What are index futures

Stock index future

Stock Index Future; 1. term: contractual obligation to buy or sell an index value at a specified time at an agreed price. Since the index value is based on a fictitious basket of shares, physical delivery (physical fulfillment) of the underlying value on the due date is excluded. The contract is fulfilled through cash settlement. The index value is basically a leading market index. The DAX future traded on Eurex is based on the German stock index (DAX) and the US contracts with the highest turnover are based on the Major Market Index or the Standard & Poor's indices, which comprise 30 or 100/500 US standard values.

2. Possible uses:
a) Speculation / trading: Stock index futures give investors the opportunity to participate in the development of the stock market. Speculatively oriented investors can bet on rising prices by buying contracts and falling prices by selling them. If the future market development is correctly assessed, buyers and sellers of futures on stock indices have a theoretically unlimited profit potential, limited only by the expiry date of the contract, which is offset by an equally high potential for loss if the prices develop contrary to expectations. On the other hand, market participants can realize profits achieved at any time during the term of a position or limit accumulated losses by breaking out of their existing obligations by closing out (closing out transaction). Profits and losses result from the difference between the price at which the position was opened and the forward price applicable when the position was closed.
b) Hedging: In addition to speculative use, index futures can also be used as hedging instruments. By taking a position on the futures market that is opposite to the cash position, market participants try to compensate for impairments or loss of opportunity in connection with the cash position by making profits from the forward position. Diversified equity portfolios can, for example, be hedged against price losses by selling contracts (short futures position) (short hedge). The required number of contracts is calculated by dividing the amount to be hedged by the contract value (current index level times index multiplier). If there is a downward trend on the stock market after opening this short position, the loss in value of the portfolio is largely offset by the increase in the value of the contract position. Conversely, a market participant can hedge an equity investment planned for a later date by buying contracts (long futures position) against price increases in the meantime (long hedge). Higher cost prices are offset by the profit from the futures position. A complete neutralization of the price risks, a so-called perfect hedge, cannot be realized because, on the one hand, the prices on the spot and futures markets do not develop in the same direction (basis) and, on the other hand, the composition of the index and the portfolio to be hedged change distinguish. In order to ensure that the development of the value of the cash and futures position is as consistent as possible, the number of contracts to be bought or sold is often corrected using the beta factor that determines the price sensitivity of a share or portfolio to a given one Index measures.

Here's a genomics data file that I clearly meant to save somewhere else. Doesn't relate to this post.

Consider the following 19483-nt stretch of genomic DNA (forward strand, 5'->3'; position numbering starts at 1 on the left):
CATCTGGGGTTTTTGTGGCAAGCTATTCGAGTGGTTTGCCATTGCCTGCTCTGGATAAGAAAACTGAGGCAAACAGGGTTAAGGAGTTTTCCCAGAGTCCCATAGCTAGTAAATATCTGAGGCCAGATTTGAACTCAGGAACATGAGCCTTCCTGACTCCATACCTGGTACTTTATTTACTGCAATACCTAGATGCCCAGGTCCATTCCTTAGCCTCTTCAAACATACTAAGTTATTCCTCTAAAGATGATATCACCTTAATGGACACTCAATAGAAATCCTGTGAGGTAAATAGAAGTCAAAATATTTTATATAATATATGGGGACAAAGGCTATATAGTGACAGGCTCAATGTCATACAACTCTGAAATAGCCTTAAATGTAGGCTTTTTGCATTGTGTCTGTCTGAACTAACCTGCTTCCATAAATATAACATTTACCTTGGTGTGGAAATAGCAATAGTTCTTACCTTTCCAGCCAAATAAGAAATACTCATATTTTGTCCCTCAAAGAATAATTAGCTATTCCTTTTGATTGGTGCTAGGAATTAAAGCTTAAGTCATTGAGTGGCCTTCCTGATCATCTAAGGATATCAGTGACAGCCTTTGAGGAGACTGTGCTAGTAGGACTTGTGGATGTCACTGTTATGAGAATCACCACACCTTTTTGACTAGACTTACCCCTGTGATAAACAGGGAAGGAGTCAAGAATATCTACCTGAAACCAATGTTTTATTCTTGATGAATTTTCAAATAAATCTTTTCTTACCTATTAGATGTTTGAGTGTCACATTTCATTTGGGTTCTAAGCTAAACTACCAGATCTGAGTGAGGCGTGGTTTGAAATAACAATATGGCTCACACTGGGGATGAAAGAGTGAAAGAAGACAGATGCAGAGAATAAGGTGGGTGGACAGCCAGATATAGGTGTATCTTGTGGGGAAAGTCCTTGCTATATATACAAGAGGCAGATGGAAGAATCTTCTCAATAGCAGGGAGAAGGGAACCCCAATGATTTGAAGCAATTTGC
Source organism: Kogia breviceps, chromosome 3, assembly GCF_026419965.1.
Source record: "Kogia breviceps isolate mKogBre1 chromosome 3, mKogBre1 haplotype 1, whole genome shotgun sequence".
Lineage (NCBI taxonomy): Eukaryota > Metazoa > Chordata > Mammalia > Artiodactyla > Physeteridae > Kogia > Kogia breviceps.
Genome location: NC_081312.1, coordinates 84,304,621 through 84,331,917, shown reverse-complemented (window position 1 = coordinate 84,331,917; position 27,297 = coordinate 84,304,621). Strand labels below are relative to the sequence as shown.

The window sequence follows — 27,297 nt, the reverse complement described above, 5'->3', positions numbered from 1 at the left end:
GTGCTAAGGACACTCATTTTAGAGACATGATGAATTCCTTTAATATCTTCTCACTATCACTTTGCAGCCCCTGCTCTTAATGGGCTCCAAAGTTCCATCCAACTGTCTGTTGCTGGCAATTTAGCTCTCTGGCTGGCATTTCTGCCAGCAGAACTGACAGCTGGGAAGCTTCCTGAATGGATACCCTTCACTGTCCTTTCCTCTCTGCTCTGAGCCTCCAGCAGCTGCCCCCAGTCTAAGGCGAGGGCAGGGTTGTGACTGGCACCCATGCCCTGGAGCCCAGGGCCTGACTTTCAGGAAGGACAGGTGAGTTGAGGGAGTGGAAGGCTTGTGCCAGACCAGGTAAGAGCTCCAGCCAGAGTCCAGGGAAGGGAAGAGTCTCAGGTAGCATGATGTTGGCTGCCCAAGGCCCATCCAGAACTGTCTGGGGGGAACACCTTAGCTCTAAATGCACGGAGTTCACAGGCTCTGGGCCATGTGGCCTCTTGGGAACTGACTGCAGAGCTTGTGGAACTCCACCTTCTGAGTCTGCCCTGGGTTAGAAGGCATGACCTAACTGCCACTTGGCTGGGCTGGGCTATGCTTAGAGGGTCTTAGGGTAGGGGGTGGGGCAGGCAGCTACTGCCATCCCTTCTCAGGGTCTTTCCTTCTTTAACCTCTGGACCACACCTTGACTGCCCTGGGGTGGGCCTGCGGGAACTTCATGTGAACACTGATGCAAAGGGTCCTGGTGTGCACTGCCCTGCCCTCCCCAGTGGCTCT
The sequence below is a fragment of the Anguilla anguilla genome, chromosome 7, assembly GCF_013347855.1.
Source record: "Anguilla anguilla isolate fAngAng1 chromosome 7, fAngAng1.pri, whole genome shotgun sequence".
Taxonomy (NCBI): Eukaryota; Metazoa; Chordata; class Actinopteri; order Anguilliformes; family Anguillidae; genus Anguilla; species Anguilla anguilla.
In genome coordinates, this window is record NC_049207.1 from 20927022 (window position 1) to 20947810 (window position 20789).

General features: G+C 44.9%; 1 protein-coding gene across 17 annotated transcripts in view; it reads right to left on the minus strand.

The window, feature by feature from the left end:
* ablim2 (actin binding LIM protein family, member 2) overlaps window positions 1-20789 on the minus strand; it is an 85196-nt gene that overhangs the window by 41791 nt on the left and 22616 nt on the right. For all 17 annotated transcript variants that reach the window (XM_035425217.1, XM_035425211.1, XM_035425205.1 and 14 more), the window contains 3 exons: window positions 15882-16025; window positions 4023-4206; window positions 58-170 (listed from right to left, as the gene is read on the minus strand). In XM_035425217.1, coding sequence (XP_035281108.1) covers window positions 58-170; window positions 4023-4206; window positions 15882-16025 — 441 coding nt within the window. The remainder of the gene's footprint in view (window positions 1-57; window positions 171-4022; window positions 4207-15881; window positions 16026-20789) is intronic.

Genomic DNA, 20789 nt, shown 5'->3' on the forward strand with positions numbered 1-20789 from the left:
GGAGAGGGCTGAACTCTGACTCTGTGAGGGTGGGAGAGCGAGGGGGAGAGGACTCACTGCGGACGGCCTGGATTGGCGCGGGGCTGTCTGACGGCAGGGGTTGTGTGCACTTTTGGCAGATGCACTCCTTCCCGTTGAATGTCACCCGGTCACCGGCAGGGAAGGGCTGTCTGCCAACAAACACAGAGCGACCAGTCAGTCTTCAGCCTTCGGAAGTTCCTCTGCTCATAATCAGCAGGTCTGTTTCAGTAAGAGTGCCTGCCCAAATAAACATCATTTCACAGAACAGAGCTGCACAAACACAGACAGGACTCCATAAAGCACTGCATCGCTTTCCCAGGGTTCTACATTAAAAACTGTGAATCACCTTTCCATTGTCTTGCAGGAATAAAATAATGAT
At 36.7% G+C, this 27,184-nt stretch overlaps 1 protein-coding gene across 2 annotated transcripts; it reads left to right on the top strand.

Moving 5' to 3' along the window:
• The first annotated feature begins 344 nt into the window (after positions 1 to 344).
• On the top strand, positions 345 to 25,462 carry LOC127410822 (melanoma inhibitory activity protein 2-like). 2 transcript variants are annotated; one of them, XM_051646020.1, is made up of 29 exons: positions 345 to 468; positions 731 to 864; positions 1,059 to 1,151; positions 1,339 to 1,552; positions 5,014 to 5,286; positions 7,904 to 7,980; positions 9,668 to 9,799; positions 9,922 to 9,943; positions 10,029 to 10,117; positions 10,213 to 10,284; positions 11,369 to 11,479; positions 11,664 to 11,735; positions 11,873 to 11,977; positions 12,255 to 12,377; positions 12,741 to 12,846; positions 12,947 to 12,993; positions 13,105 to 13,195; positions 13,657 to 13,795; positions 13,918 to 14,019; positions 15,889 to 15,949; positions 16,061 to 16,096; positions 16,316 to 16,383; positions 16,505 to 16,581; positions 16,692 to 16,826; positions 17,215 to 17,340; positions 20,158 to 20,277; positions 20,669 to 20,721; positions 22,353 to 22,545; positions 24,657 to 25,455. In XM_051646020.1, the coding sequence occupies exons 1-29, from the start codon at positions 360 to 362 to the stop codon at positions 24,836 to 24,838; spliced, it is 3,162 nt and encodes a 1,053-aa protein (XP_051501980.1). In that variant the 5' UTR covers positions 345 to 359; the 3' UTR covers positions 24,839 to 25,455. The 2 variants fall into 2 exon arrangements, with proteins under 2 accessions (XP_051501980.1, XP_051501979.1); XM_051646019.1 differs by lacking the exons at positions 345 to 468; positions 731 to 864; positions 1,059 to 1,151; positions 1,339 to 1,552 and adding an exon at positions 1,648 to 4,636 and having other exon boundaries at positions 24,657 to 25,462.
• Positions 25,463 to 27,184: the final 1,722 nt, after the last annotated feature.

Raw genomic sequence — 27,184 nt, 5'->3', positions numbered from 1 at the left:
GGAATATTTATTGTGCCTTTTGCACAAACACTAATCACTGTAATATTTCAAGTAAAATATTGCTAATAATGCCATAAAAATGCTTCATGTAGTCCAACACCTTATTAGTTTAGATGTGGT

c) arbitrage: A third way of using stock index futures is to take advantage of price differences between the cash and futures markets (arbitrage). The overrated title is sold and the underrated one is bought. After the price imbalance has been settled, the positions are closed again.

See also financial futures contracts.